Balakot aftermath: It is now for other nations to react

There has been a raging controversy about India’s air strike on Balakot.

Published: 07th April 2019 05:00 AM  |   Last Updated: 07th April 2019 08:35 AM   |  A+A-

There has been a raging controversy about India’s air strike on Balakot. It is important to analyse the diplomatic implications of the attack, on what was indisputably a major centre for training and ideologically motivating members of the Jaish-e-Mohammed. Pakistan’s assertions that the attack caused no damage have been contradicted by the fact that no outsider has been allowed near the Balakot buildings. More importantly, the attack has triggered widespread international attention and support for India, which has embarrassed not just Pakistan, but also its “all-weather friend”, China.

China has invariably shown a remarkable ability to get its way in Multilateral International Forums. It uses its position as a Permanent Member of the United Nations Security Council to ensure that it is not seen to be isolated, or obstructive, on issues of global concern. On February 14, however, Beijing found that it had to use its veto power to prevent approval of a resolution sponsored by the US, UK, France and Germany to declare Maulana Masood Azhar, the leader of the JeM, an ‘International Terrorist’. The Security Council had declared the JeM a ‘Global Terrorist Organisation’ in 2001. While not sponsoring the resolution, Russia nevertheless, backed it. 

With 14 of the 15 members of the Council backing the resolution, China found itself in splendid isolation. The Chinese argued they needed further discussion on the subject, even after they exercised their fourth veto since 2016, to protect Azhar. China’s actions have had unexpected consequences. Nobody outside Pakistan and China voiced any serious doubts about Azhar being an international terrorist. A former Director General of the ISI, Lt Gen Javed Ashraf Qazi, publicly held the JeM responsible for the December 2001 attack on the Indian Parliament and for attempts to assassinate General Pervez Musharraf.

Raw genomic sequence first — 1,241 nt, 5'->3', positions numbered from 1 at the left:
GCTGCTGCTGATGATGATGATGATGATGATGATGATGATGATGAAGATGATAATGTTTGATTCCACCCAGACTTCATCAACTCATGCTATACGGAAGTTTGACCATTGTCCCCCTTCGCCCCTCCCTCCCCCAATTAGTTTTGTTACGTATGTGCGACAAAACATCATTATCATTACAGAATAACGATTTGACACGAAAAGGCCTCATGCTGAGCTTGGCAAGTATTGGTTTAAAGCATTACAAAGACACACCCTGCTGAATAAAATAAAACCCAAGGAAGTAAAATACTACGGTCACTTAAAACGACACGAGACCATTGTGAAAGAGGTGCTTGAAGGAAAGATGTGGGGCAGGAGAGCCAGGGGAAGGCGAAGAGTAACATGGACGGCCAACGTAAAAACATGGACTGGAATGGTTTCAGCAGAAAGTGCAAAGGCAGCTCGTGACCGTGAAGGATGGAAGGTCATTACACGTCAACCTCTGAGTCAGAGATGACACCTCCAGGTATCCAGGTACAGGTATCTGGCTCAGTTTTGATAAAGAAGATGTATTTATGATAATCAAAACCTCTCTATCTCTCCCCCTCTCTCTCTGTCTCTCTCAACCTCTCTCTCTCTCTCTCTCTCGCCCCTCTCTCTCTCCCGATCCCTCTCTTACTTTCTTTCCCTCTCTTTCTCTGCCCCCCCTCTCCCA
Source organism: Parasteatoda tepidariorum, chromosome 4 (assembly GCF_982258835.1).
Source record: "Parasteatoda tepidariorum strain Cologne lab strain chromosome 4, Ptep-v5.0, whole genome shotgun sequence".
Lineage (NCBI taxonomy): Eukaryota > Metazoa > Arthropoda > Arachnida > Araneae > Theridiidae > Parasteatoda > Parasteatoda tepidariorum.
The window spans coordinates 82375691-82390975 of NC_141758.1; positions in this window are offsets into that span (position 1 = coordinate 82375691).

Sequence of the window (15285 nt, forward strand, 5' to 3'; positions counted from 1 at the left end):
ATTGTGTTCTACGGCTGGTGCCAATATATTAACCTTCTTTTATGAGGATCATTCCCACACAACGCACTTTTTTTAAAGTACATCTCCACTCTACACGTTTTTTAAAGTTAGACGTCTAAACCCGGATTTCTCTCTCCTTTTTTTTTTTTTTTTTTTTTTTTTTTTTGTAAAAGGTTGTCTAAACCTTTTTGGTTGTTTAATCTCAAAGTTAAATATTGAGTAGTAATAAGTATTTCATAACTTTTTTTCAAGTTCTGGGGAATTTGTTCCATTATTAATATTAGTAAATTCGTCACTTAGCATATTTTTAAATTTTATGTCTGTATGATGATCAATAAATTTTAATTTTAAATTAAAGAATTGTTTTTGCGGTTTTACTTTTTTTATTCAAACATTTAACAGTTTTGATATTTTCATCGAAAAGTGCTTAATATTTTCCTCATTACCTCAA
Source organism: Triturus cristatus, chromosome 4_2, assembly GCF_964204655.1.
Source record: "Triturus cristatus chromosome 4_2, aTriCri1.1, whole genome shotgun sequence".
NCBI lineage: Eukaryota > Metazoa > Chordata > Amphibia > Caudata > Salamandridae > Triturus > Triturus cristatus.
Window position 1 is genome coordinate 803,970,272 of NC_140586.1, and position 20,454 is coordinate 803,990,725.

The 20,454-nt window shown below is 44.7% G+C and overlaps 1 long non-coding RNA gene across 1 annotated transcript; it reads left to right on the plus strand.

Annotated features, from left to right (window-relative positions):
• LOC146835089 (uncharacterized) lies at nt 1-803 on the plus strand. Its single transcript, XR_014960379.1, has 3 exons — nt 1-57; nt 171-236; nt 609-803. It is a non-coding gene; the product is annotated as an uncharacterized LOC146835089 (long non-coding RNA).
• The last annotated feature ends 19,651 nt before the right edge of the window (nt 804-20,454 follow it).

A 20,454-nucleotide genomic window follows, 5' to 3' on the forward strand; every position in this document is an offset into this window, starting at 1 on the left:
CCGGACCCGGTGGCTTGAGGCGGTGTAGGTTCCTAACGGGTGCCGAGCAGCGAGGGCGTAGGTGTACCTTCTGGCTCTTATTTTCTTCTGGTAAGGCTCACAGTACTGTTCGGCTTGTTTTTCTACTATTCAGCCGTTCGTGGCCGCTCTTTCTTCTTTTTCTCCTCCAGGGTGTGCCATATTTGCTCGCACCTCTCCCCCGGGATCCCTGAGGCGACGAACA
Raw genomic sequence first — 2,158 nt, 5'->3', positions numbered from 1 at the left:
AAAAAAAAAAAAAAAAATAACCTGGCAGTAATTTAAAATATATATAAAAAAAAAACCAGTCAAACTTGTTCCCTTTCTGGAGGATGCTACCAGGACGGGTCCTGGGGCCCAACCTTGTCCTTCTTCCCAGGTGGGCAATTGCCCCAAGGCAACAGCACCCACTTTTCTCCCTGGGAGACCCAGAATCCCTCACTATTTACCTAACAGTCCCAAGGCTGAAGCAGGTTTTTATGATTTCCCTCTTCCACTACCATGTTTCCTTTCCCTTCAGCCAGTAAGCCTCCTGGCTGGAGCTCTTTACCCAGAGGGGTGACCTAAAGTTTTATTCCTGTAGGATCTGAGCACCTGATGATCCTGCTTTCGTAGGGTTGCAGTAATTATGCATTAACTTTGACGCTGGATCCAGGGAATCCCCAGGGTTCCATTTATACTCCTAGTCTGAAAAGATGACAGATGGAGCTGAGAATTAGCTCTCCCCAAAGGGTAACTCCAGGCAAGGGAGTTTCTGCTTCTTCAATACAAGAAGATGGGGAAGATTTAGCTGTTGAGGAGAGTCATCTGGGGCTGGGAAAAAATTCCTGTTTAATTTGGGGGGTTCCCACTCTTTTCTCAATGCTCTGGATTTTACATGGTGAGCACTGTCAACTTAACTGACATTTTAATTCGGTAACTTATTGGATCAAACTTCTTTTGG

The US, France and the UK have now moved for a public discussion in the Security Council on Azhar’s role as an international terrorist. US Secretary of State Mike Pompeo has alleged that China has detained more than one million Uighurs, Kazakhs, and other Muslim minorities in internment camps in Xinjiang, since April 2017. Pompeo noted: “The world cannot afford China’s shameful hypocrisy towards Muslims. On one hand, China abuses more than a million Muslims at home, and on the other it protects violent Islamic terrorist groups from sanctions.”

These actions in the UN Security Council are going to have far-reaching implications in the UN Human Rights Council and in the Islamic World. How will 53 Islamic countries including Iran, Saudi Arabia and Pakistan, which have turned a blind eye to Chinese atrocities against Muslims, react? How will Russia, China’s strongest supporter in global affairs, respond? Will global pressures lead to gradual change in China’s policies of active defence of Pakistan-sponsored terrorist groups? Will the Taliban turn a blind eye to China’s persecution of Muslims, given Beijing’s own ties with the Taliban? Finally, will India continue its present policies of soft-peddling the adverse impact of China’s terrorist-friendly policies?  

G Parthasarathy

Former diplomat

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